Experimental and comparative evidence implies that homoploid hybrid speciation is a reproducible process, mediated in part by ecological selection. Here, molecular data from the chloroplast genome and 17 nuclear microsatellite loci were employed to determine whether a well-documented homoploid hybrid species, Helianthus paradoxus, has arisen multiple times. Helianthus paradoxus is ecologically divergent from its parental species, and has a disjunct geographic distribution consistent with multiple origins. The molecular data, however, strongly support a single hybrid origin. First, all sampled populations of H. paradoxus are fixed for a single chloroplast DNA (cpDNA) haplotype, whereas local populations of both parental species, H. annuus and H. petiolaris, have multiple cpDNA haplotypes. Second, H. paradoxus populations form a single, well-supported clade (99.8% bootstrap support) in a neighbor-joining tree based on microsatellite allele frequencies. The microsatellite data also tentatively place the origin of H. paradoxus between 75,000 years and 208,000 years before present, indicating that anthropogenic disturbance likely did not play a role in the formation of this species. Finally, the genetic structure of this species is not consistent with passive riparian dispersal, which has been suggested for other wetland plant species, but may be explained by dispersal mechanisms implicated for H. annuus, such as large migratory mammals.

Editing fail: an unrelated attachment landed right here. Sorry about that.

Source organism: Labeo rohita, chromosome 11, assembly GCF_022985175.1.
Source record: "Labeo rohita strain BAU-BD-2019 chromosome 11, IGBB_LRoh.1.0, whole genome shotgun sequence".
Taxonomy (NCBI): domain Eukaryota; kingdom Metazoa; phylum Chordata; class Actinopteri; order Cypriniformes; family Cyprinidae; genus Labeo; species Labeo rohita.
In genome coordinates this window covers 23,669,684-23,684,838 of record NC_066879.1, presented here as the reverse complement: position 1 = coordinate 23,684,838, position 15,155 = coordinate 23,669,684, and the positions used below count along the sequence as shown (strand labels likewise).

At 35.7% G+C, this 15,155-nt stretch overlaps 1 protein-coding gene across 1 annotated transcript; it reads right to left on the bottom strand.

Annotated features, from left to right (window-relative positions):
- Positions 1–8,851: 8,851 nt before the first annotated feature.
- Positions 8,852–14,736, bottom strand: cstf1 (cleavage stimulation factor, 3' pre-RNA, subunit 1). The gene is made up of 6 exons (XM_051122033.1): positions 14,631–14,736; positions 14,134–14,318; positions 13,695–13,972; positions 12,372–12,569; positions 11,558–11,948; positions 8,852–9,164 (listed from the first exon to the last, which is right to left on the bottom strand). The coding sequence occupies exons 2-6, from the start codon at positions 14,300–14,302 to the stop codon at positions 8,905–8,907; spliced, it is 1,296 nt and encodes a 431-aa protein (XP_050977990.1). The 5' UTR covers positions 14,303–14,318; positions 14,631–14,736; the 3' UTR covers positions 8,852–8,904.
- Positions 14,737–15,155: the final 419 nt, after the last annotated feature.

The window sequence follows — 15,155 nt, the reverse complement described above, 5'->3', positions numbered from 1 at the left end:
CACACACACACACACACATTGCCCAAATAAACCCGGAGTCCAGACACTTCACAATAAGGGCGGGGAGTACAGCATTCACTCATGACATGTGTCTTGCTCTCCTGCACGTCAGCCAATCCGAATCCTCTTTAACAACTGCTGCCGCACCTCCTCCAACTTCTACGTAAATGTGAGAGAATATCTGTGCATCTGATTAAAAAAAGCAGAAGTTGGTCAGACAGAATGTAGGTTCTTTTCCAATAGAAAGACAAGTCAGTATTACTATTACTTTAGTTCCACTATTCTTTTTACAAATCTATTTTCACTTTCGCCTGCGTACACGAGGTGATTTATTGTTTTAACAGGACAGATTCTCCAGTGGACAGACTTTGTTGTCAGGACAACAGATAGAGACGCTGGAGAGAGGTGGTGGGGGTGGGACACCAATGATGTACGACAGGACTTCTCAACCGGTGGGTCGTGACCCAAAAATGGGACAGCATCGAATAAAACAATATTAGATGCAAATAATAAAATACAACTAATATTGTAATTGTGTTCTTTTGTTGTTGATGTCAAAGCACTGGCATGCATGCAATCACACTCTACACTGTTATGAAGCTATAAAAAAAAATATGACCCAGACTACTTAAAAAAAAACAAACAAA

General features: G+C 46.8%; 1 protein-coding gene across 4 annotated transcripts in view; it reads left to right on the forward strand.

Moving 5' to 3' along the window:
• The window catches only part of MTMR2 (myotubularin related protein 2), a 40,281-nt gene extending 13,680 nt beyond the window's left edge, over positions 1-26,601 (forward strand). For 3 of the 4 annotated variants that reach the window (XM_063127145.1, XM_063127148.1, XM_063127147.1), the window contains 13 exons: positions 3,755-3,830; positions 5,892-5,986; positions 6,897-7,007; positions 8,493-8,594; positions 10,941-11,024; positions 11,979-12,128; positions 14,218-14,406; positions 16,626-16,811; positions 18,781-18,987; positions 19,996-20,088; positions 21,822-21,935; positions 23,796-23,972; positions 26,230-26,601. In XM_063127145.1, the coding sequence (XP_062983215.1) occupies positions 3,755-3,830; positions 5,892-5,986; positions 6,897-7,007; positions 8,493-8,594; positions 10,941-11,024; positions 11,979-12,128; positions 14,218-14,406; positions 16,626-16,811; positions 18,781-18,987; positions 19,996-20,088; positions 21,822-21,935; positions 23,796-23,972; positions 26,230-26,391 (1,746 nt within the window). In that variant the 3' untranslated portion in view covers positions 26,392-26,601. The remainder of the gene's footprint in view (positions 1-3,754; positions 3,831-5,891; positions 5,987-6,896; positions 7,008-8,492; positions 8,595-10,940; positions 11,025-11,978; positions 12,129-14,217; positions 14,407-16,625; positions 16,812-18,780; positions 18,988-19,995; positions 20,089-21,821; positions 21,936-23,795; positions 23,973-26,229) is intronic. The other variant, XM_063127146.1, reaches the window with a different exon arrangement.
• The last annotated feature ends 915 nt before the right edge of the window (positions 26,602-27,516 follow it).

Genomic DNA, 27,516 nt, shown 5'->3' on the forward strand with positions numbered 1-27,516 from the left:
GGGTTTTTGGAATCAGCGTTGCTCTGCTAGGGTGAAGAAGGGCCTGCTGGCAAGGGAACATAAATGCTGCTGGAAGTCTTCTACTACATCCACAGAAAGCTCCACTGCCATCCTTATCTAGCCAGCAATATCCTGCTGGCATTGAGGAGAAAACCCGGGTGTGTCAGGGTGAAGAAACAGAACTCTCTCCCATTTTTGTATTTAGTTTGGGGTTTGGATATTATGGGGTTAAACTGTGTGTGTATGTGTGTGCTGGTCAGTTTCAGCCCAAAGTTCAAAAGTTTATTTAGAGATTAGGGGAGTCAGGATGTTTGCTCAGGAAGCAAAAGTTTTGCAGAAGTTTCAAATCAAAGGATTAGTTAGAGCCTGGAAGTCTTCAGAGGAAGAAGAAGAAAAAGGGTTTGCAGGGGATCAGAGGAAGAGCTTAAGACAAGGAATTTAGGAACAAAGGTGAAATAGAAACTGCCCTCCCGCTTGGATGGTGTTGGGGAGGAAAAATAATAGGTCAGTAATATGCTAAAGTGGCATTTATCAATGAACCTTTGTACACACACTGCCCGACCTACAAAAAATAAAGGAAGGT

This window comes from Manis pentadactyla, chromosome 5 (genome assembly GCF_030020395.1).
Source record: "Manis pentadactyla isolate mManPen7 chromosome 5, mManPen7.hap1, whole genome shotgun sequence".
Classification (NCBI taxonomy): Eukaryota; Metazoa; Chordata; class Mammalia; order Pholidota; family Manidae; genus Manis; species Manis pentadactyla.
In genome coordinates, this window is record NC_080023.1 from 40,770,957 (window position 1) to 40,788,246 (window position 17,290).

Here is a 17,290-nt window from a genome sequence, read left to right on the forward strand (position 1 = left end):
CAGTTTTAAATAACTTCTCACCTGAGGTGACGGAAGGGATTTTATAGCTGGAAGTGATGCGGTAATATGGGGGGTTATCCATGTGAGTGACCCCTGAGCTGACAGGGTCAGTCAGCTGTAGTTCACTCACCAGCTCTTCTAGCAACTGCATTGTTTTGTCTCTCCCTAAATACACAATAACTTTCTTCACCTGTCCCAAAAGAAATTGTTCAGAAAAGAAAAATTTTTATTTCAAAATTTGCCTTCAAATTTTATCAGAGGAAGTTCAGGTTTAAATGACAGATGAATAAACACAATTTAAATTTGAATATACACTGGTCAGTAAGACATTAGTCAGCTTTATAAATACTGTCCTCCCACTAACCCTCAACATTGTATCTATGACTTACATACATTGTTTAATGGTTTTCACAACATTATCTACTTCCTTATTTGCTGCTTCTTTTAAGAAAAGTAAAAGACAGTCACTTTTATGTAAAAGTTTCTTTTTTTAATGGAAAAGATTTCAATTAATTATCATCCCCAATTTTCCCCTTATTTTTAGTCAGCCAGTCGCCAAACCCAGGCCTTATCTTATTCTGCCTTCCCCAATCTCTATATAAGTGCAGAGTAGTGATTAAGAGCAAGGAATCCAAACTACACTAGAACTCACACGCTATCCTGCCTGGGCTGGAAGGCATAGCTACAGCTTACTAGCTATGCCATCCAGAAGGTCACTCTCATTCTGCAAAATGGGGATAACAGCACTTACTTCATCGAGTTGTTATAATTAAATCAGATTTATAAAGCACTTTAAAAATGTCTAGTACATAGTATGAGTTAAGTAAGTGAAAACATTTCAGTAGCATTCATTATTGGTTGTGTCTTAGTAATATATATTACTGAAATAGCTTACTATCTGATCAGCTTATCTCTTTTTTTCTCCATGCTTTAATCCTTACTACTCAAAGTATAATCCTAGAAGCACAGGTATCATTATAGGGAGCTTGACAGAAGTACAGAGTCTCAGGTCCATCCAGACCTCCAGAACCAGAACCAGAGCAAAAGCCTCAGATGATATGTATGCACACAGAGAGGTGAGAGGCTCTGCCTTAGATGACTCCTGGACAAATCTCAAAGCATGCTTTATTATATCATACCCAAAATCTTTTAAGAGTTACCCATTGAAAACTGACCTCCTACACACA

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Vol. 56 • No. 11